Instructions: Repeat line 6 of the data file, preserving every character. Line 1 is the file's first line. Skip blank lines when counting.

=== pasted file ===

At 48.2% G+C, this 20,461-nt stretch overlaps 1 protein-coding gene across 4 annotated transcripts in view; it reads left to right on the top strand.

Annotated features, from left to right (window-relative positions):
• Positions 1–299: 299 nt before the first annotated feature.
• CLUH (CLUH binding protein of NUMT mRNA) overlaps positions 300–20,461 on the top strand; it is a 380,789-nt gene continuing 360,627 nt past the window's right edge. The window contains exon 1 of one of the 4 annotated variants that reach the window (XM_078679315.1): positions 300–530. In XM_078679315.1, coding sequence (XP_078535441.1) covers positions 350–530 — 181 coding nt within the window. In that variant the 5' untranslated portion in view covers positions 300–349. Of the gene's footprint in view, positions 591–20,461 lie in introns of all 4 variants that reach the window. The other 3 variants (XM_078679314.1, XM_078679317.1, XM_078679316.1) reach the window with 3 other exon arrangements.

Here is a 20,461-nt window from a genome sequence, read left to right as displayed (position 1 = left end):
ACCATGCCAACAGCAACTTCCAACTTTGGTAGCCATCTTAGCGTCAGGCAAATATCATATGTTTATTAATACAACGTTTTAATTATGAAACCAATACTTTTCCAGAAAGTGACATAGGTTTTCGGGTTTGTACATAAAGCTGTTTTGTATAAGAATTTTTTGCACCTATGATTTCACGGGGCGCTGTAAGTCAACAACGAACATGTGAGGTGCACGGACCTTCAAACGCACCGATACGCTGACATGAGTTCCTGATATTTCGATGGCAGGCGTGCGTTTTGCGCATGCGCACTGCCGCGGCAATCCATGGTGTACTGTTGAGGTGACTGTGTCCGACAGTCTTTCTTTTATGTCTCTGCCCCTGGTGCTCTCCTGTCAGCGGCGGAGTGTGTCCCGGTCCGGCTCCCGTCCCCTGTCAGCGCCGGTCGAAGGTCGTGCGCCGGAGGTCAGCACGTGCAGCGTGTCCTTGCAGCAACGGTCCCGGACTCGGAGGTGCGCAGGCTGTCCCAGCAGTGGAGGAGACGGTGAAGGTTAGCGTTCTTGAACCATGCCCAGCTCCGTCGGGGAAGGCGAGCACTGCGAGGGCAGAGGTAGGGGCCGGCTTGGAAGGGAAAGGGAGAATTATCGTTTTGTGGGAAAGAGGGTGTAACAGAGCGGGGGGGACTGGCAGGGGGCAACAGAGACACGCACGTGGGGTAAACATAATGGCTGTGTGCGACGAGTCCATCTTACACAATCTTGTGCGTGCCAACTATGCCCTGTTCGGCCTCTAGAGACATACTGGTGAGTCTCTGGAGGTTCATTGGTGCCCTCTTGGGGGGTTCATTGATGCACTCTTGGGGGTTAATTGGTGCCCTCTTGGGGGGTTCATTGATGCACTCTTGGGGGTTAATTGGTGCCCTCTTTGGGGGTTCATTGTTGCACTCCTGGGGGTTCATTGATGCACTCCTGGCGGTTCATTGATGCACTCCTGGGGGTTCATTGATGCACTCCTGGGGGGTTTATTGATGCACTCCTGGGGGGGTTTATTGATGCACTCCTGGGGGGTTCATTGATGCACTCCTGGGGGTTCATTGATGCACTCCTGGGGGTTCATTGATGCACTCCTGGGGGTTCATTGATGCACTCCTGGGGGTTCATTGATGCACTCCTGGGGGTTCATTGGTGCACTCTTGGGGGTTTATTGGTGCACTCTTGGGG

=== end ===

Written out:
ACCATGCCAACAGCAACTTCCAACTTTGGTAGCCATCTTAGCGTCAGGCAAATATCATATGTTTATTAATACAACGTTTTAATTATGAAACCAATACTTTTCCAGAAAGTGACATAGGTTTTCGGGTTTGTACATAAAGCTGTTTTGTATAAGAATTTTTTGCACCTATGATTTCACGGGGCGCTGTAAGTCAACAACGAACATGTGAGGTGCACGGACCTTCAAACGCACCGATACGCTGACATGAGTTCCTGATATTTCGATGGCAGGCGTGCGTTTTGCGCATGCGCACTGCCGCGGCAATCCATGGTGTACTGTTGAGGTGACTGTGTCCGACAGTCTTTCTTTTATGTCTCTGCCCCTGGTGCTCTCCTGTCAGCGGCGGAGTGTGTCCCGGTCCGGCTCCCGTCCCCTGTCAGCGCCGGTCGAAGGTCGTGCGCCGGAGGTCAGCACGTGCAGCGTGTCCTTGCAGCAACGGTCCCGGACTCGGAGGTGCGCAGGCTGTCCCAGCAGTGGAGGAGACGGTGAAGGTTAGCGTTCTTGAACCATGCCCAGCTCCGTCGGGGAAGGCGAGCACTGCGAGGGCAGAGGTAGGGGCCGGCTTGGAAGGGAAAGGGAGAATTATCGTTTTGTGGGAAAGAGGGTGTAACAGAGCGGGGGGGACTGGCAGGGGGCAACAGAGACACGCACGTGGGGTAAACATAATGGCTGTGTGCGACGAGTCCATCTTACACAATCTTGTGCGTGCCAACTATGCCCTGTTCGGCCTCTAGAGACATACTGGTGAGTCTCTGGAGGTTCATTGGTGCCCTCTTGGGGGGTTCATTGATGCACTCTTGGGGGTTAATTGGTGCCCTCTTGGGGGGTTCATTGATGCACTCTTGGGGGTTAATTGGTGCCCTCTTTGGGGGTTCATTGTTGCACTCCTGGGGGTTCATTGATGCACTCCTGGCGGTTCATTGATGCACTCCTGGGGGTTCATTGATGCACTCCTGGGGGGTTTATTGATGCACTCCTGGGGGGGTTTATTGATGCACTCCTGGGGGGTTCATTGATGCACTCCTGGGGGTTCATTGATGCACTCCTGGGGGTTCATTGATGCACTCCTGGGGGTTCATTGATGCACTCCTGGGGGTTCATTGATGCACTCCTGGGGGTTCATTGGTGCACTCTTGGGGGTTTATTGGTGCACTCTTGGGG